On December 2, BCBSNC mailed letters to approximately 18,300 commercial members who have had a prescription for a medication containing propoxyphene in the past six months.

Medications containing propoxyphene (e.g., Darvon and Darvocet), a narcotic-like pain reliever, were withdrawn from the U.S. market by the U.S. Food and Drug Administration on November 19, 2010. This action was taken because of data from a new study that evaluated the effects that increasing doses of propoxyphene have on the heart. The results of the study showed that propoxyphene, taken at therapeutic doses, resulted in significant changes to the electrical activity of the heart that can increase the risk for serious abnormal heart rhythms.

Patients currently taking Darvon or Darvocet should talk to their doctor right away about possible alternatives to treat their pain.

For more information, click to access the Sample Member Letter and Frequently Asked Questions.

Thursday, December 9, 2010

Health reform allows for simple cafeteria plans for small employers

The Patient Protection and Affordable Care Act (PPACA) modified cafeteria plan regulations to allow “simple cafeteria plans” for employers with 100 employees or less, effective for plan years beginning after December 31, 2010. Prior to passage of PPACA, IRS rules governing cafeteria plans did not include self-employed individuals in the definition of “employee.” As such, sole proprietors, partners, shareholders of 2% or more in S-corporations and members of limited liability companies were unable to participate in cafeteria plans.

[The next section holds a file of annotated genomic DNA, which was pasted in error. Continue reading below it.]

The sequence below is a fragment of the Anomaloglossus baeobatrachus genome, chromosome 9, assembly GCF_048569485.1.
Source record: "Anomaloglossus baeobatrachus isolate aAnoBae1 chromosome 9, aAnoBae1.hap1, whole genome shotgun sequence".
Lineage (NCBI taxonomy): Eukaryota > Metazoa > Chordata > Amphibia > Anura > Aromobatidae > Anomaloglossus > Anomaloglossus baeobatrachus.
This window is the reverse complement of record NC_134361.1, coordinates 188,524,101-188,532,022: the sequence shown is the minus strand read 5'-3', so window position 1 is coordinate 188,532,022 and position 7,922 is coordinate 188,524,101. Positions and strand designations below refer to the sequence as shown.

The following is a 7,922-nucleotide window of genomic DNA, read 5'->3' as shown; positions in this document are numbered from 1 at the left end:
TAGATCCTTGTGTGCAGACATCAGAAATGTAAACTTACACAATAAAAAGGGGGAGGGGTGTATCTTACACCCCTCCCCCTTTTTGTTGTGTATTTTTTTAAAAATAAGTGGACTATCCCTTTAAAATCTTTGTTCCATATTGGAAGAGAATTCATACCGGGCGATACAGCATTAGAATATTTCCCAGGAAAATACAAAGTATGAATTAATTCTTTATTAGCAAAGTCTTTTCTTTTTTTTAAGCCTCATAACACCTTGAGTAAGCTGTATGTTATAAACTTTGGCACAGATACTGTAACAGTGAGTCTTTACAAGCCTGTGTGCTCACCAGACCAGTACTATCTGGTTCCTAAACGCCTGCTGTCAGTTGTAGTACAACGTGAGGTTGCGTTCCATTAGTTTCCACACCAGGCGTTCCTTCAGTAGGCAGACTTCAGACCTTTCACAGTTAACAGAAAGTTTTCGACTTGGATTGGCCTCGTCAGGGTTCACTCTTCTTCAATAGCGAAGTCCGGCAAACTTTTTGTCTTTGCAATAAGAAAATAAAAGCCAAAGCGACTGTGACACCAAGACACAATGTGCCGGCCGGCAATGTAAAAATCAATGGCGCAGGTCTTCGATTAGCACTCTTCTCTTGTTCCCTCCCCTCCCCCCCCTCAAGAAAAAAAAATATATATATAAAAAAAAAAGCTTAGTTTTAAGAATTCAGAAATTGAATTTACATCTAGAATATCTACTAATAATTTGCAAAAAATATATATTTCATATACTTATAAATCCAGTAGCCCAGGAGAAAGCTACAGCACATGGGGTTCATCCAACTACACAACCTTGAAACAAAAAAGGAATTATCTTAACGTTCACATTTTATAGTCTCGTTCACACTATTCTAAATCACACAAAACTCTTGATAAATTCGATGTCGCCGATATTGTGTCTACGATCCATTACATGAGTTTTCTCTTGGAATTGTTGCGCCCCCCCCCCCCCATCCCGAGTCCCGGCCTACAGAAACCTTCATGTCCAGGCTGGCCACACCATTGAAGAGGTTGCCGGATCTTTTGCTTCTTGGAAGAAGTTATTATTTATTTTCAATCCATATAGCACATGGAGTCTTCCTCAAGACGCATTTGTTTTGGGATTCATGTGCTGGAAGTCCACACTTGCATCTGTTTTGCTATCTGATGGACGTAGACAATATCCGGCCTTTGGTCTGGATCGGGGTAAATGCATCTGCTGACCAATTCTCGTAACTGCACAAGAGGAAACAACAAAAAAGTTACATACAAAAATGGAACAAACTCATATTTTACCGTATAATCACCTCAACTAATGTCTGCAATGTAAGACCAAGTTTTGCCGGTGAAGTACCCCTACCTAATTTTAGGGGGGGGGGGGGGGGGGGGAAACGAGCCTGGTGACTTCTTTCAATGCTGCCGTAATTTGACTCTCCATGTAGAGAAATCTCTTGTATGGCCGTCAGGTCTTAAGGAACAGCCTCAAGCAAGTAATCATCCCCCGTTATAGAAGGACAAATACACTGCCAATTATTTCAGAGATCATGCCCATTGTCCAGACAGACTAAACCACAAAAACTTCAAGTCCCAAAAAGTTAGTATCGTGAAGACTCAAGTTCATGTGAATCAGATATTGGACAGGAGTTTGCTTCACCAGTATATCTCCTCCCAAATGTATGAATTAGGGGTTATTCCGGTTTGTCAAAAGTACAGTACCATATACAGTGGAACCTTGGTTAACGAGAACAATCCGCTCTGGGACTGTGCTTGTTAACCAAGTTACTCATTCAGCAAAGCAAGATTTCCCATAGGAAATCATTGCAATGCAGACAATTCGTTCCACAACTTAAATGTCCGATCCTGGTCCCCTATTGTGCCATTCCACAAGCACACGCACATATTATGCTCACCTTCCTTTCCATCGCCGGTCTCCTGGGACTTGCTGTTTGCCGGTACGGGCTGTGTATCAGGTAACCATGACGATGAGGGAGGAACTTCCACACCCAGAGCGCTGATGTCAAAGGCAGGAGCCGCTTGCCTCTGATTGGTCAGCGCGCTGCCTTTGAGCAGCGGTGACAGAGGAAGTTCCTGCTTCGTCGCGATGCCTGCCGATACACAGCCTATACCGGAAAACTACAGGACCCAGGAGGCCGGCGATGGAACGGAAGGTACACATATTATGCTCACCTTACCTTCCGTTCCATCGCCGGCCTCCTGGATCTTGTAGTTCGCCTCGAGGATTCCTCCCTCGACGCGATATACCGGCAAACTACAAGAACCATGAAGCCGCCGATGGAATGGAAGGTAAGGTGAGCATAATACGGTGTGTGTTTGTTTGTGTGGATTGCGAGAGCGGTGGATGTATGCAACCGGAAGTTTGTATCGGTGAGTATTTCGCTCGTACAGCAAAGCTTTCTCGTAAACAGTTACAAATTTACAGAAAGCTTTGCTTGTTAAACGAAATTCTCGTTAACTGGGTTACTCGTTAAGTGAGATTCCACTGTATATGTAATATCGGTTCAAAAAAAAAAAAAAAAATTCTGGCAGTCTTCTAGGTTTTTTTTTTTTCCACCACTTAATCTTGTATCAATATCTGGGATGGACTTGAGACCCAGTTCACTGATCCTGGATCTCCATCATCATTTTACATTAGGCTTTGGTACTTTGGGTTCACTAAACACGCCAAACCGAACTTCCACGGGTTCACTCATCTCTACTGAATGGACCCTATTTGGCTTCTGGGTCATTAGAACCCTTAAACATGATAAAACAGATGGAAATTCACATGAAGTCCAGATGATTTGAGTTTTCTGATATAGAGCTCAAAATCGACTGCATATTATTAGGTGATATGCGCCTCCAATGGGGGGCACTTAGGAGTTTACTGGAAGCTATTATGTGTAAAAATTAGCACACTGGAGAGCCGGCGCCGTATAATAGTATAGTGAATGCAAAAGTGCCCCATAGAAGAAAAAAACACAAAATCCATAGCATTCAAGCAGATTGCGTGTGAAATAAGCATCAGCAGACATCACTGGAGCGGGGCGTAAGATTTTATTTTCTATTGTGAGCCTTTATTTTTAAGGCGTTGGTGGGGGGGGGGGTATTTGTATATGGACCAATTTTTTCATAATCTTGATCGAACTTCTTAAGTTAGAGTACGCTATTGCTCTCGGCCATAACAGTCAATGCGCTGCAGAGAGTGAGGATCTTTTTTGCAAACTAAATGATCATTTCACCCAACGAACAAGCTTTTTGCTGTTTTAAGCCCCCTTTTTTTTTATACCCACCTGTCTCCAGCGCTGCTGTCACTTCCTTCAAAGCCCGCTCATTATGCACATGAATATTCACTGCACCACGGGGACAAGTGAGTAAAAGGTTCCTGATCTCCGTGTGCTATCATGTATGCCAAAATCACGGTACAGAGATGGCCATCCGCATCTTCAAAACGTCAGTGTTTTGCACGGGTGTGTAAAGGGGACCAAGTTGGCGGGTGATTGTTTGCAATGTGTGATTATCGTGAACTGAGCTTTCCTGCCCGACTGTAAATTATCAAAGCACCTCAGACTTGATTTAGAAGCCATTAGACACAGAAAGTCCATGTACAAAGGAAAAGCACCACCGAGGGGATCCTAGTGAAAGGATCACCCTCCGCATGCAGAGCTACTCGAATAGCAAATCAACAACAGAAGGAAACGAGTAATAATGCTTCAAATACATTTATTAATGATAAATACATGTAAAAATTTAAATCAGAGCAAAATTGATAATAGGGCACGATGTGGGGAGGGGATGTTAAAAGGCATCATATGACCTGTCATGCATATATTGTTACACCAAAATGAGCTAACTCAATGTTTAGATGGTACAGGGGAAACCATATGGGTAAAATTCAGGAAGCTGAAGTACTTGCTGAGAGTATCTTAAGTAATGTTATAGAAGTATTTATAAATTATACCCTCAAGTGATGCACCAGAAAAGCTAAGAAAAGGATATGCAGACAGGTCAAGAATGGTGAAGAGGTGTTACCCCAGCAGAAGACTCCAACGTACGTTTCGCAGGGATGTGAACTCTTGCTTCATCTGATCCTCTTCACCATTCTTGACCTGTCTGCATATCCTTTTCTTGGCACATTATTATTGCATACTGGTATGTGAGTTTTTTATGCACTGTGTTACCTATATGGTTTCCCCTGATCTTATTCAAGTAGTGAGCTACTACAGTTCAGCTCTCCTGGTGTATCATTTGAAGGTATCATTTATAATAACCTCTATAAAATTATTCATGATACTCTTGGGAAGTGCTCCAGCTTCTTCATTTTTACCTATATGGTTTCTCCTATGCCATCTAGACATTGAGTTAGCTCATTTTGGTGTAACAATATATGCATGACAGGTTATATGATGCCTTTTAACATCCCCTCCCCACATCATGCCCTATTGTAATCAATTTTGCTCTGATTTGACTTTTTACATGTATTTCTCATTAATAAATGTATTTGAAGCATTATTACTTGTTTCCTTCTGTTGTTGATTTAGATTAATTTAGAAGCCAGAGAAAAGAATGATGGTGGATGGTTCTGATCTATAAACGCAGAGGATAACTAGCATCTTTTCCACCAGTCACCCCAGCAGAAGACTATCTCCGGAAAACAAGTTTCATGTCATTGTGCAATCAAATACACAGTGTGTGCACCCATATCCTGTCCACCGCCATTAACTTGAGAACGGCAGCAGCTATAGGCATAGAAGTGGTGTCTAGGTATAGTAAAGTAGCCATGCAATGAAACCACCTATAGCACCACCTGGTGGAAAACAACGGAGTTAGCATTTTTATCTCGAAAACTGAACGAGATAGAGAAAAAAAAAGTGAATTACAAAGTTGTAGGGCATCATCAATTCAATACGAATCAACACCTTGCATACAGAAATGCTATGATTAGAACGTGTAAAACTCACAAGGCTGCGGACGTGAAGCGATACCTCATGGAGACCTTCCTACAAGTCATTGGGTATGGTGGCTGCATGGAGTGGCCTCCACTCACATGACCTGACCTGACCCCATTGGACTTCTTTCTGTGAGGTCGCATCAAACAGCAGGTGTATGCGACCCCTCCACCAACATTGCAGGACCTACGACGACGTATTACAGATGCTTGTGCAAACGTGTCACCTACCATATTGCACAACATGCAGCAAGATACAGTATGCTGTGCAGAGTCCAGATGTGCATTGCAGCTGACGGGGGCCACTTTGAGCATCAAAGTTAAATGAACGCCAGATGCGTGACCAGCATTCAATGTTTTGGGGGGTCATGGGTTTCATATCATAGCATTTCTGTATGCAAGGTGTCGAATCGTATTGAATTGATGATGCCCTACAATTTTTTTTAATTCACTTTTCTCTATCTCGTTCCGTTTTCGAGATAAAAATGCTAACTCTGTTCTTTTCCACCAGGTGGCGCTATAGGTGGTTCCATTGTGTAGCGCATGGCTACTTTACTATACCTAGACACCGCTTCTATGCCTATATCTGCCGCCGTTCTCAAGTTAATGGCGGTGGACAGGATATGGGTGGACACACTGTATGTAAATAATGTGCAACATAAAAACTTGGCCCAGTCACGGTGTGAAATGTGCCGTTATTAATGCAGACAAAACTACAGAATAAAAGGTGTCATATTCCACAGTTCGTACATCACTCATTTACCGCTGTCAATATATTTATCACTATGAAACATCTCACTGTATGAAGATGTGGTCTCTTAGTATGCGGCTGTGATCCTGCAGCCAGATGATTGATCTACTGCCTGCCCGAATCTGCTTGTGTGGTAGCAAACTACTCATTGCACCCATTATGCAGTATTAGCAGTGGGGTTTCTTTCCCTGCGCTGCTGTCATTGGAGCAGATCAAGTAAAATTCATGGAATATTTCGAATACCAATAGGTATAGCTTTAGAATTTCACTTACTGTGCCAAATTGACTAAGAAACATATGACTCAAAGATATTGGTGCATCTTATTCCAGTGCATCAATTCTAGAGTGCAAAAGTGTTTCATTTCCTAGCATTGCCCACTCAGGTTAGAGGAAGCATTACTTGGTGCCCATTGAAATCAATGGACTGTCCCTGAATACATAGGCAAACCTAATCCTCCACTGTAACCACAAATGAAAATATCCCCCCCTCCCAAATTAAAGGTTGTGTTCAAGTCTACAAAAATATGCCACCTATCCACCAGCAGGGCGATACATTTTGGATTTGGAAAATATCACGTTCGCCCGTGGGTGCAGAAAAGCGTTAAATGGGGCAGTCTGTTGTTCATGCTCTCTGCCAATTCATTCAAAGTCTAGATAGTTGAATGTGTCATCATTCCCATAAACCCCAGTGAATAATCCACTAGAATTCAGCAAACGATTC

With simple cafeteria plans, owners of small businesses may now participate as individuals, making it more likely they will offer these plans to their employees. The new law has created a “safe harbor” for qualified small employers from certain nondiscrimination requirements applicable to cafeteria plans as long as certain eligibility, participation and minimum contribution requirements are met.

Eligibility Requirements
• Employers who averaged 100 or fewer employees in the previous 2 years can qualify for a simple cafeteria plan
• Companies not in existence for the previous 2 years must reasonably expect to average 100 or fewer employees during the current year
• Once an employer meets this eligibility requirement and establishes a simple cafeteria plan for any year, it will continue to be treated as an eligible employer for subsequent years until the year after the first year it averages 200 employees or more
• Aggregation rules are used to prevent the employer from creating additional subsidiaries to avoid the limitation on the number of employees